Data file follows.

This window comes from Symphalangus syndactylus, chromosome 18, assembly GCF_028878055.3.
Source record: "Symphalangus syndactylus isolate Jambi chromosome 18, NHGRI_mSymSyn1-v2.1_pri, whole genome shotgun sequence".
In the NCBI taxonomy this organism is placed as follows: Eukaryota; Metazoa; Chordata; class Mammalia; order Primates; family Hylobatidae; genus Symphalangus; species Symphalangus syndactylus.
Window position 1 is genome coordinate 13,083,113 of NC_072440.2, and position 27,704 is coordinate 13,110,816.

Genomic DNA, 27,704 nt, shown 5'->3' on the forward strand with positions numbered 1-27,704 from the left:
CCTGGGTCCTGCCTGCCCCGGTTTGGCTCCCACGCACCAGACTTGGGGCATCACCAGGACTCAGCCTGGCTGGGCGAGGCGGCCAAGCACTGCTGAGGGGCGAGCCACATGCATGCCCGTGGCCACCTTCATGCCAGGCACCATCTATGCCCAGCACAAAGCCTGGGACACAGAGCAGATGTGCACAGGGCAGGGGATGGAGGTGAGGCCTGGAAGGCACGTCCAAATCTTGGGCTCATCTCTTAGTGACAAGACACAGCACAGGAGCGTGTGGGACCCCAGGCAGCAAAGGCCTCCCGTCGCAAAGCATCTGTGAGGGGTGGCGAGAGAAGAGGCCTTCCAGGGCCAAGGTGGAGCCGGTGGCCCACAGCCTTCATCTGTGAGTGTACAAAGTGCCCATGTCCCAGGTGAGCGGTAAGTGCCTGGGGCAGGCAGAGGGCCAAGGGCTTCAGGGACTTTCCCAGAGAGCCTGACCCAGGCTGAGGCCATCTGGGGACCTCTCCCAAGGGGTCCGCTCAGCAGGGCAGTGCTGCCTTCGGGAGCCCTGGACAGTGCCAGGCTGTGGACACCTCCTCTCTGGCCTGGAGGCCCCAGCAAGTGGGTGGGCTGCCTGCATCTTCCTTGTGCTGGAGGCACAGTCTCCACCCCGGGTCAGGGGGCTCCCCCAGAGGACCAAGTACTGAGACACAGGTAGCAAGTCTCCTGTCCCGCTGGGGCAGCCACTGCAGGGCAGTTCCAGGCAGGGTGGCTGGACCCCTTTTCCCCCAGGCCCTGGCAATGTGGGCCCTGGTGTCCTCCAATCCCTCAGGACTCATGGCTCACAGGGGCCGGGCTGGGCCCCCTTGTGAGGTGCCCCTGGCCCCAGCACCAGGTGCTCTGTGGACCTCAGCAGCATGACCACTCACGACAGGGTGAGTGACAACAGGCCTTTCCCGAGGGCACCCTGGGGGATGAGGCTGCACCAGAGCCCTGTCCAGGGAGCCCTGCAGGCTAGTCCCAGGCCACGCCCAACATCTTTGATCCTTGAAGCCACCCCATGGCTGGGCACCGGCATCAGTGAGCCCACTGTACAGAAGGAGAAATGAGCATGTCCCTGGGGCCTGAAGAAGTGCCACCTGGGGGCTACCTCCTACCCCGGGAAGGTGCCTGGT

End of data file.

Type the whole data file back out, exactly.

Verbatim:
This window comes from Symphalangus syndactylus, chromosome 18, assembly GCF_028878055.3.
Source record: "Symphalangus syndactylus isolate Jambi chromosome 18, NHGRI_mSymSyn1-v2.1_pri, whole genome shotgun sequence".
In the NCBI taxonomy this organism is placed as follows: Eukaryota; Metazoa; Chordata; class Mammalia; order Primates; family Hylobatidae; genus Symphalangus; species Symphalangus syndactylus.
Window position 1 is genome coordinate 13,083,113 of NC_072440.2, and position 27,704 is coordinate 13,110,816.

Genomic DNA, 27,704 nt, shown 5'->3' on the forward strand with positions numbered 1-27,704 from the left:
CCTGGGTCCTGCCTGCCCCGGTTTGGCTCCCACGCACCAGACTTGGGGCATCACCAGGACTCAGCCTGGCTGGGCGAGGCGGCCAAGCACTGCTGAGGGGCGAGCCACATGCATGCCCGTGGCCACCTTCATGCCAGGCACCATCTATGCCCAGCACAAAGCCTGGGACACAGAGCAGATGTGCACAGGGCAGGGGATGGAGGTGAGGCCTGGAAGGCACGTCCAAATCTTGGGCTCATCTCTTAGTGACAAGACACAGCACAGGAGCGTGTGGGACCCCAGGCAGCAAAGGCCTCCCGTCGCAAAGCATCTGTGAGGGGTGGCGAGAGAAGAGGCCTTCCAGGGCCAAGGTGGAGCCGGTGGCCCACAGCCTTCATCTGTGAGTGTACAAAGTGCCCATGTCCCAGGTGAGCGGTAAGTGCCTGGGGCAGGCAGAGGGCCAAGGGCTTCAGGGACTTTCCCAGAGAGCCTGACCCAGGCTGAGGCCATCTGGGGACCTCTCCCAAGGGGTCCGCTCAGCAGGGCAGTGCTGCCTTCGGGAGCCCTGGACAGTGCCAGGCTGTGGACACCTCCTCTCTGGCCTGGAGGCCCCAGCAAGTGGGTGGGCTGCCTGCATCTTCCTTGTGCTGGAGGCACAGTCTCCACCCCGGGTCAGGGGGCTCCCCCAGAGGACCAAGTACTGAGACACAGGTAGCAAGTCTCCTGTCCCGCTGGGGCAGCCACTGCAGGGCAGTTCCAGGCAGGGTGGCTGGACCCCTTTTCCCCCAGGCCCTGGCAATGTGGGCCCTGGTGTCCTCCAATCCCTCAGGACTCATGGCTCACAGGGGCCGGGCTGGGCCCCCTTGTGAGGTGCCCCTGGCCCCAGCACCAGGTGCTCTGTGGACCTCAGCAGCATGACCACTCACGACAGGGTGAGTGACAACAGGCCTTTCCCGAGGGCACCCTGGGGGATGAGGCTGCACCAGAGCCCTGTCCAGGGAGCCCTGCAGGCTAGTCCCAGGCCACGCCCAACATCTTTGATCCTTGAAGCCACCCCATGGCTGGGCACCGGCATCAGTGAGCCCACTGTACAGAAGGAGAAATGAGCATGTCCCTGGGGCCTGAAGAAGTGCCACCTGGGGGCTACCTCCTACCCCGGGAAGGTGCCTGGT